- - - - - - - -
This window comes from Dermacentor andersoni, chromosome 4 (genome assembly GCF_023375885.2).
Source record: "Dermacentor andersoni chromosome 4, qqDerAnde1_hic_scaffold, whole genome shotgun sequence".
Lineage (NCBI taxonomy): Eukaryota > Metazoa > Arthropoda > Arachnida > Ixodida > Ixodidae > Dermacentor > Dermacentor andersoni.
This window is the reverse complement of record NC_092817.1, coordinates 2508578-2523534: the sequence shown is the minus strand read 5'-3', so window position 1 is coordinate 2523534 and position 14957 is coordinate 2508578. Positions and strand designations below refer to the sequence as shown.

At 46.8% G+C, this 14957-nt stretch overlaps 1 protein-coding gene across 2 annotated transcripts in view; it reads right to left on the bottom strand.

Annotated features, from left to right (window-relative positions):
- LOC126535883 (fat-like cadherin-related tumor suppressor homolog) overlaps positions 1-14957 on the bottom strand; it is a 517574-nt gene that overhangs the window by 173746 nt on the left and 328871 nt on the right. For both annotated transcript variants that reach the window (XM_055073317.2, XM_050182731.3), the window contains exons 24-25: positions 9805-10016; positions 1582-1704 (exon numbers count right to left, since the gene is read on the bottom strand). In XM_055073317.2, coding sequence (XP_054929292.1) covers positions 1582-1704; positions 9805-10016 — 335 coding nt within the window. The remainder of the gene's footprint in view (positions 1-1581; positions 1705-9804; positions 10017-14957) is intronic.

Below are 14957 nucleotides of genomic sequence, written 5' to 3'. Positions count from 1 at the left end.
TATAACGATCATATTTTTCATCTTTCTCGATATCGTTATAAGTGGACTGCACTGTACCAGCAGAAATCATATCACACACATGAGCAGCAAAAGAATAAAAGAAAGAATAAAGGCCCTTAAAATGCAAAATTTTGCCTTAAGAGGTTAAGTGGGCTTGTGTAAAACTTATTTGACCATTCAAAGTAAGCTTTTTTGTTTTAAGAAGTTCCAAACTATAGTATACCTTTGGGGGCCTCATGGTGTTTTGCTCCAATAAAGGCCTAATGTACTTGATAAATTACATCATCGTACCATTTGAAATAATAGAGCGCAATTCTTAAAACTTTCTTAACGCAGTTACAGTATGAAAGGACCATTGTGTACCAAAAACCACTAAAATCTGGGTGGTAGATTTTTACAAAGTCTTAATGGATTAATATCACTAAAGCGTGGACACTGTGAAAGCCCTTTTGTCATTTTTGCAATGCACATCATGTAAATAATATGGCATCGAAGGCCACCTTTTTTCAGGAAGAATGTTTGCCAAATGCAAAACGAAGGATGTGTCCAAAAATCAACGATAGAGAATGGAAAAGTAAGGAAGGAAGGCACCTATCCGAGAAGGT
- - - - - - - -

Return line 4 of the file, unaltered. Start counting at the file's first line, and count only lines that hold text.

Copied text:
This window is the reverse complement of record NC_092817.1, coordinates 2508578-2523534: the sequence shown is the minus strand read 5'-3', so window position 1 is coordinate 2523534 and position 14957 is coordinate 2508578. Positions and strand designations below refer to the sequence as shown.